- You may see or feel protruding haemorrhoids as moist pads of skin sticking out. It may recede into the rectum on its own or can be pushed back into place.
- Very large haemorrhoids may become painful if they swell and are squeezed by the muscles (anal sphincters) that control the opening and closing of the anus.
- At their worst, large internal haemorrhoids protrude from the anus at all times.
- In rare cases, the opening and closing of the anus may cut off the blood supply to the swollen veins. This causes tissues inside the rectum to die, and emergency surgery is required to prevent serious damage.
Haemorrhoids are common in both men and women. About half of the population has haemorrhoids by age 50. Haemorrhoids are also common among pregnant women. The pressure of the foetus on the abdomen, as well as hormonal changes, cause the haemorrhoidal vessels to enlarge. These vessels are also placed under severe pressure during childbirth. For most women, however, haemorrhoids caused by pregnancy are a temporary problem.
When to see a doctor
A visit to a doctor is indicated when:
- Rectal bleeding occurs for no apparent reason and is not associated with trying to pass stools.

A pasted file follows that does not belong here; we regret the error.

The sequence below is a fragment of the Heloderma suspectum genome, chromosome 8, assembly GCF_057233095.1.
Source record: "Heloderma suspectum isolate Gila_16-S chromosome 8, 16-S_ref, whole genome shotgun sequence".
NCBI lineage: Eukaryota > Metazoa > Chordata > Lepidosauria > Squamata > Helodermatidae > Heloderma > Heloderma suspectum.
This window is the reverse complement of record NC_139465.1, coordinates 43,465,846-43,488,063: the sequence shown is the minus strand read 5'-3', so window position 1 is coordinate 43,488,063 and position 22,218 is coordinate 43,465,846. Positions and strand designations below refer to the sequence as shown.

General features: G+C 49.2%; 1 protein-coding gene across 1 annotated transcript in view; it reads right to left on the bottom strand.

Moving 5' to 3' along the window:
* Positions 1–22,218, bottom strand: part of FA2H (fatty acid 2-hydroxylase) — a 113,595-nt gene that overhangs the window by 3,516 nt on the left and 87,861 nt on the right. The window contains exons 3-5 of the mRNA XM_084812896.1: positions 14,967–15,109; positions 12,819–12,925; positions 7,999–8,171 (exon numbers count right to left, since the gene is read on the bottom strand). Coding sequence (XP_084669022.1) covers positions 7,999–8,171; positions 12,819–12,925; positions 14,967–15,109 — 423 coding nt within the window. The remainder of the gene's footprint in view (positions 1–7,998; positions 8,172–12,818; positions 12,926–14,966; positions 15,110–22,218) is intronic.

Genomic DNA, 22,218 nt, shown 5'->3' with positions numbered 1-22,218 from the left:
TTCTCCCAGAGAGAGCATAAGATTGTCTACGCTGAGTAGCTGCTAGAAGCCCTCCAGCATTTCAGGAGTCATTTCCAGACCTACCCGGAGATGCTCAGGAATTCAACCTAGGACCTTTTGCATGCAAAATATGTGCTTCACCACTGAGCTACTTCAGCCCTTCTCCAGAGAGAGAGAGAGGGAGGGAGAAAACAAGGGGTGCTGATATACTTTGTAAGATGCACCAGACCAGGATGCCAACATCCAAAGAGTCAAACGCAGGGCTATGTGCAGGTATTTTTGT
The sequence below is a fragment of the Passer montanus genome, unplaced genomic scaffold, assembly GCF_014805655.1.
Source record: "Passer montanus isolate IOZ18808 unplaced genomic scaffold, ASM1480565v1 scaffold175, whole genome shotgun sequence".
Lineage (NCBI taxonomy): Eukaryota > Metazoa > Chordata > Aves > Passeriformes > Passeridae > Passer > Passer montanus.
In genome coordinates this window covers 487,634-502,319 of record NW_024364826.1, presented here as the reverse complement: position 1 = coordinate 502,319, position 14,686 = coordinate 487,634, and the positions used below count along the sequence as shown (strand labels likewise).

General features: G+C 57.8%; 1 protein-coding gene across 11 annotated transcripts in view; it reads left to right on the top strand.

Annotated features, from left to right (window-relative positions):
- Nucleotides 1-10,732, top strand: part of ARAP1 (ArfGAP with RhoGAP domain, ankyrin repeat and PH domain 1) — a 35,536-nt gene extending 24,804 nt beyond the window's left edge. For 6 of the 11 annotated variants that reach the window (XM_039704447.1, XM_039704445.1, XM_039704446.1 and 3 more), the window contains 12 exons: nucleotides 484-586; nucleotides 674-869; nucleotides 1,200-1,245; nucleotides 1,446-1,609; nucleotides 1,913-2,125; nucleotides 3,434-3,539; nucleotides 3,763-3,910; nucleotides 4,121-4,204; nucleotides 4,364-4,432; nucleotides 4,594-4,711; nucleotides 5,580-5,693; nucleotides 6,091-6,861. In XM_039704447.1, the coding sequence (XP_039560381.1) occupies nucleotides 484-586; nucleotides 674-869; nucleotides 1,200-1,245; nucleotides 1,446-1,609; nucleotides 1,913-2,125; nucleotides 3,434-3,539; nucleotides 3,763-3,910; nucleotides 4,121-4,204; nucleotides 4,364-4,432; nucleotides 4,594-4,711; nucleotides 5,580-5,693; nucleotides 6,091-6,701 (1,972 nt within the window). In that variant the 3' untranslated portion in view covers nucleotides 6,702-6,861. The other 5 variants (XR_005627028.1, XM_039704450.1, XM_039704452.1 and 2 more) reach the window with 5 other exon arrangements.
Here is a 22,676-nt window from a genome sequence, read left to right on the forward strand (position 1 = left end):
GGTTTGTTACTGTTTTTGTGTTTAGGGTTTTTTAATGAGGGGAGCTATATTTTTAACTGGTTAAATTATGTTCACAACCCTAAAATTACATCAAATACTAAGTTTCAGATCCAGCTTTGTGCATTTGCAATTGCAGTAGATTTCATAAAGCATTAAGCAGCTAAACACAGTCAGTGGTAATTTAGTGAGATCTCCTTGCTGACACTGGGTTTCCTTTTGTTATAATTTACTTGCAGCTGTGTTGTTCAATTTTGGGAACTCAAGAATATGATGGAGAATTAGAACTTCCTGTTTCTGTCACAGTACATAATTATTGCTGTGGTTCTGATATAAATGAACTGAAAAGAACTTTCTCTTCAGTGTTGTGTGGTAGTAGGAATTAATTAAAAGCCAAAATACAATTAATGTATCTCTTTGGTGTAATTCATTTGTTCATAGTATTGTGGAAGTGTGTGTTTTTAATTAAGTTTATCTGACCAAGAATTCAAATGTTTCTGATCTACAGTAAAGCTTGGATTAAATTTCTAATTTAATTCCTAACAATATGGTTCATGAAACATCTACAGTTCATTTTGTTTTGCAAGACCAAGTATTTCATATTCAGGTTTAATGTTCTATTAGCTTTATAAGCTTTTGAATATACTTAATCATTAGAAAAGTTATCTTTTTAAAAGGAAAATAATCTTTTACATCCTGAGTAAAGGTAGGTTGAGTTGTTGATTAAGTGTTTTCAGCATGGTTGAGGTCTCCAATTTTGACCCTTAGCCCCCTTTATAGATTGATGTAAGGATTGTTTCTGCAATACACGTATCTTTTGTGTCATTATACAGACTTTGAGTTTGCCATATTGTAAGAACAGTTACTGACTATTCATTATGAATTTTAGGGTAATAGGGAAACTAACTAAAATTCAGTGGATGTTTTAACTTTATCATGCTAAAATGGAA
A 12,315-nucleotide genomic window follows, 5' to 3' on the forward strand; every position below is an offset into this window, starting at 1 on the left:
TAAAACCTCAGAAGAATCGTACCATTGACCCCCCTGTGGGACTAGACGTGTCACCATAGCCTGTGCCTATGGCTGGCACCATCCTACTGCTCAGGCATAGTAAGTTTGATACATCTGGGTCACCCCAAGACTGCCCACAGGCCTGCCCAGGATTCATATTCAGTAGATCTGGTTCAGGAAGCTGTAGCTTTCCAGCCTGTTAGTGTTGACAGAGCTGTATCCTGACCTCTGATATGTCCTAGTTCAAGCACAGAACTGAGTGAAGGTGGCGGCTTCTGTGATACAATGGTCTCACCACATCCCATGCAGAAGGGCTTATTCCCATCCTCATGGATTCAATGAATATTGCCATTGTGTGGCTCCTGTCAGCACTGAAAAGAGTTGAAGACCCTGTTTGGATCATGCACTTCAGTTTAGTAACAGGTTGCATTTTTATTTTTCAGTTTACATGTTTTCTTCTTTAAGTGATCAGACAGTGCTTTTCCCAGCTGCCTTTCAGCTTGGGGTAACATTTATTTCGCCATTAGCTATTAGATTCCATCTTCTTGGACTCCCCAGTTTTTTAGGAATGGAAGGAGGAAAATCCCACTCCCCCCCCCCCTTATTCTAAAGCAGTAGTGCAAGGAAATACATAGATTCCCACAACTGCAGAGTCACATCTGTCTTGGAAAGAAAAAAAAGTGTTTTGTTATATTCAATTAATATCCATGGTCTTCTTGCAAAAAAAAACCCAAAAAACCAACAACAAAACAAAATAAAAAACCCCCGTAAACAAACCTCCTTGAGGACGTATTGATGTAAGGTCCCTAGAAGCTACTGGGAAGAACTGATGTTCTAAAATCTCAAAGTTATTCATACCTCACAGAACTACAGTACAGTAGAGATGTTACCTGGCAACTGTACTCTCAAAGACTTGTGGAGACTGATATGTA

- Rectal bleeding continues for more than one week.
- Stool becomes more narrow than usual.
- A lump near the anus gets bigger or becomes more painful.
- Pain and/or swelling due to haemorrhoids are severe.
- Moderate pain lasts longer than one week after home treatment.
- Any unusual material seeps from the anus.
- Tissue from inside the body sticks out of the anus and does not return to normal after three to seven days of home treatment.
- Rectal bleeding becomes heavy and/or changes in colour from bright red to dark red or if stools change in colour.
A number of ailments that affect the anal canal, rectum, and colon (large intestine) can cause bleeding, discharge, itching, and discomfort. Most people who have these symptoms assume they have haemorrhoids, but this is often not the case.
The purpose of a visit to the doctor is to evaluate the symptom, rule out life-threatening conditions, and to make a diagnosis of haemorrhoids. The diagnosis is based on the following:
- The patient's medical and social history, including personal habits such as diet.
- Visual examination of the anus and rectum.